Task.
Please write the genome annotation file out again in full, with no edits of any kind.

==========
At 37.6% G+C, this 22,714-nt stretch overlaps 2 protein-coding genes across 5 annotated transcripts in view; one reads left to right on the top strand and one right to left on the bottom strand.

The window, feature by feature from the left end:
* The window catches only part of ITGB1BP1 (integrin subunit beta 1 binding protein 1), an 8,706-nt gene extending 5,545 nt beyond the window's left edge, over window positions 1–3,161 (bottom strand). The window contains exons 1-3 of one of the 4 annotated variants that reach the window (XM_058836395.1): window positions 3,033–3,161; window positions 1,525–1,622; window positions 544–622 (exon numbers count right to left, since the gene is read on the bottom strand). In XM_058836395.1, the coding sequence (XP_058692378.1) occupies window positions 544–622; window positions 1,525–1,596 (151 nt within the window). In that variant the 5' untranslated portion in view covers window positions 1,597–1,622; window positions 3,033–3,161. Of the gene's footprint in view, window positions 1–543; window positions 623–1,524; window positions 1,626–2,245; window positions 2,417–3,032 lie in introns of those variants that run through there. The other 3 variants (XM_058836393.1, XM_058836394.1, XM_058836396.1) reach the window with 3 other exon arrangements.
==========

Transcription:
At 37.6% G+C, this 22,714-nt stretch overlaps 2 protein-coding genes across 5 annotated transcripts in view; one reads left to right on the top strand and one right to left on the bottom strand.

The window, feature by feature from the left end:
* The window catches only part of ITGB1BP1 (integrin subunit beta 1 binding protein 1), an 8,706-nt gene extending 5,545 nt beyond the window's left edge, over window positions 1–3,161 (bottom strand). The window contains exons 1-3 of one of the 4 annotated variants that reach the window (XM_058836395.1): window positions 3,033–3,161; window positions 1,525–1,622; window positions 544–622 (exon numbers count right to left, since the gene is read on the bottom strand). In XM_058836395.1, the coding sequence (XP_058692378.1) occupies window positions 544–622; window positions 1,525–1,596 (151 nt within the window). In that variant the 5' untranslated portion in view covers window positions 1,597–1,622; window positions 3,033–3,161. Of the gene's footprint in view, window positions 1–543; window positions 623–1,524; window positions 1,626–2,245; window positions 2,417–3,032 lie in introns of those variants that run through there. The other 3 variants (XM_058836393.1, XM_058836394.1, XM_058836396.1) reach the window with 3 other exon arrangements.